Handcuffs At The Blyth Festival
The Blyth Festival’s epic presentation of James Reaney’s so-called Donnelly Trilogy, concludes with Part 3: Handcuffs. As abridged, adapted, and directed by Gil Garratt, it goes out in something of a blaze of glory.
Handcuffs covers the few years leading up to the the Donnelly family massacre in February 1880.
The animosity towards the Donnelly family, now in full flower, was part of a feud that traced its origins to County Tipperary, whence many of the Irish who settled along the Roman Line in Biddulph hailed. There the Donnellys and a few other families refused to join the “White Boys,” a group opposing both the British government and the Protestant faith. Romantic notions of Irish nationalism aside, it was what we would today call a terrorist organization.
In Canada, those sentiments lived on, now coloured by Canadian politics and commercial rivalries, the roots of which were limned in St. Nicholas Hotel.
Handcuffs reveals the baleful influence of Ontario’s Roman Catholic hierarchy in the affairs of Biddulph and Lucan. The Church traditionally backed the Conservative Party and the bishop (James Dallas Smith) is eager to see a Roman Catholic Conservative win the Biddulph riding.
The plan comes a cropper when the Donnellys and other Catholics stay true to the Liberal party – there was no secret ballot in those days – and the bishop’s anointed candidate loses.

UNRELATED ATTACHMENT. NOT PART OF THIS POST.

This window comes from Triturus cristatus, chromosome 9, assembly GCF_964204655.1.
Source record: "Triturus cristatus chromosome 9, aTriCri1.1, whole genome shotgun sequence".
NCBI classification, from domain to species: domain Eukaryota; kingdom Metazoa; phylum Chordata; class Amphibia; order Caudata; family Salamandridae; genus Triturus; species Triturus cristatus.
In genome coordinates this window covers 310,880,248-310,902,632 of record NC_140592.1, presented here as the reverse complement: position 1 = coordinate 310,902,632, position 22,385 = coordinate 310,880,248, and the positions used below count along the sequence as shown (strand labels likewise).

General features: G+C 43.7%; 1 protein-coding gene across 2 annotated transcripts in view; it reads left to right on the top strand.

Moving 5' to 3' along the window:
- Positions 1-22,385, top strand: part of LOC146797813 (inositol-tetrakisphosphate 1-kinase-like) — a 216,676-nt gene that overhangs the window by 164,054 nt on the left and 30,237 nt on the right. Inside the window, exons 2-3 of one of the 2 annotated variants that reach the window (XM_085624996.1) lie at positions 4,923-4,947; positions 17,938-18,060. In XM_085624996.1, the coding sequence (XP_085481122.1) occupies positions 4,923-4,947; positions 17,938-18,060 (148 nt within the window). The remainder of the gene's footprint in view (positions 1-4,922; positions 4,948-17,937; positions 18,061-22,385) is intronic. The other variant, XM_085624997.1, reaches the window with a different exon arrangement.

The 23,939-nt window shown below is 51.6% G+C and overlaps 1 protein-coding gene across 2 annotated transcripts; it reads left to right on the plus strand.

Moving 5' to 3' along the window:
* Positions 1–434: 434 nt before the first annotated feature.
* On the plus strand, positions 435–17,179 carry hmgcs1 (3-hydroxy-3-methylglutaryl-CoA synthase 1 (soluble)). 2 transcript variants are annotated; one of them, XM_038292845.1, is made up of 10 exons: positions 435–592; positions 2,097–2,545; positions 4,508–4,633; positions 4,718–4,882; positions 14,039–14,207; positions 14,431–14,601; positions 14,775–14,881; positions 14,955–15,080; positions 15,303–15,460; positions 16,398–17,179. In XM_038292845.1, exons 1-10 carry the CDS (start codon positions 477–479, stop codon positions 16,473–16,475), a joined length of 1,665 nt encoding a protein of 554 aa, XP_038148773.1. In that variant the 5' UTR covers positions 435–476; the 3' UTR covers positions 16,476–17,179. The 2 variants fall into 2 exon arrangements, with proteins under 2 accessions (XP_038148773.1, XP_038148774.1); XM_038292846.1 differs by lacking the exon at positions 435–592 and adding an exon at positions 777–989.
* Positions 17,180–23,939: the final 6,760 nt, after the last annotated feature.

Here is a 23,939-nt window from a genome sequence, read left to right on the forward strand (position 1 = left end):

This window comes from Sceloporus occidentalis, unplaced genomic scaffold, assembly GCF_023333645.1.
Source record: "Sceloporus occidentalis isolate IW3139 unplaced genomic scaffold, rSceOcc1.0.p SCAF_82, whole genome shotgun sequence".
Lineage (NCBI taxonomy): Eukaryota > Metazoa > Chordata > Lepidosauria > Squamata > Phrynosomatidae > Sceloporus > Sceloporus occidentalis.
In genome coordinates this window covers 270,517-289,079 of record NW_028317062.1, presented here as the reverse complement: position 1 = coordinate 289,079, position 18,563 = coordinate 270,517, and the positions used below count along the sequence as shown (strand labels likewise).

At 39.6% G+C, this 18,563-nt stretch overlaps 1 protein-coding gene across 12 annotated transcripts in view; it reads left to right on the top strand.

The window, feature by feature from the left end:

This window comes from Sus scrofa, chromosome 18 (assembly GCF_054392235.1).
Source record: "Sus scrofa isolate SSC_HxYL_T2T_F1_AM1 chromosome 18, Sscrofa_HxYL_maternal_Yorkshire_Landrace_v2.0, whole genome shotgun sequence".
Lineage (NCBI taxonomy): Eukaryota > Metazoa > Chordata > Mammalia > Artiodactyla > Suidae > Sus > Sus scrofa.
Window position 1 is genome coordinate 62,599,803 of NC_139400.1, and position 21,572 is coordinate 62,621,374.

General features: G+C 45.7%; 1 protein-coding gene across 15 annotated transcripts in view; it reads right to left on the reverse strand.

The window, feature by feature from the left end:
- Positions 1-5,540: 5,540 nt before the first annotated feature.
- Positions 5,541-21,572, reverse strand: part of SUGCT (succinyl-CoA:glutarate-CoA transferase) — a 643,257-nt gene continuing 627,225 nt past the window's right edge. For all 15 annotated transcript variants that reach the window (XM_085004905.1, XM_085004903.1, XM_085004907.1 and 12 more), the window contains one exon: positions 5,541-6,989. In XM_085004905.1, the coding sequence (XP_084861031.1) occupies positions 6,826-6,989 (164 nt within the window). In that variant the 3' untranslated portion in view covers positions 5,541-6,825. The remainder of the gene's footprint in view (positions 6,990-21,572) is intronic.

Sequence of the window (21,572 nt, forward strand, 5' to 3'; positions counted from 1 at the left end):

He appoints Father Connolly (Paul Dunn) to the Donnelly’s parish in the hopes of bringing them to heel. Influenced by the slanders spread against the Donnellys by members of a secret society descended from the Tipperary White Boys, Connolly forms the “Biddulph Peace Society.”
The newly appointed constable, James Carroll (Geoffrey Armour), the de facto head of the secret society, exults that now that he controls the law and has the Church behind him the way is clear to settle the score against the Donnellys once and for all.
Handcuffs boasts the usual strong performances from all concerned. Randy Hughson and Rachel Jones are once again exemplary as the elder Donnellys and Masae Day is poignant as the Donnelly niece who arrives in Canada mere months before she is slaughtered.
Geoffrey Armour is suitably despicable as the villainous Carroll and Paul Dunn is especially fine as Connolly, his meatiest role of the trilogy. It it uncertain to what extent the historical Connolly was aware of the implications of his actions and in the aftermath of the massacre he suffered pangs of regret, but in Reaney’s and Garratt’s telling he is a willing instigator and participant in the crusade against the Donnellys.
As fine as the performances are, the greatest contributions to Handcuffs come from the creative team of Beth Kates (sets and lighting), Lyon Smith (sound design), and director Garratt.
The staging of the massacre of the Donnelly family and the burning of the home that became their funeral pyre is a coup de théâtre that belies the modesty of the Harvest Stage. The final stage picture, under a dark Huron County sky, wreathed in the smoke from the smoldering ruins of the Donnelly homestead, is haunting.
Now that Handcuffs has opened, Blyth is presenting the entire trilogy on successive nights, one part per night.
Handcuffs continues in repertory through September 3, 2023. For more information and to purchase tickets, visit the Blyth Festival website.
(image: The Donnelly family grave at St. Patrick’s church on the Roman Line.)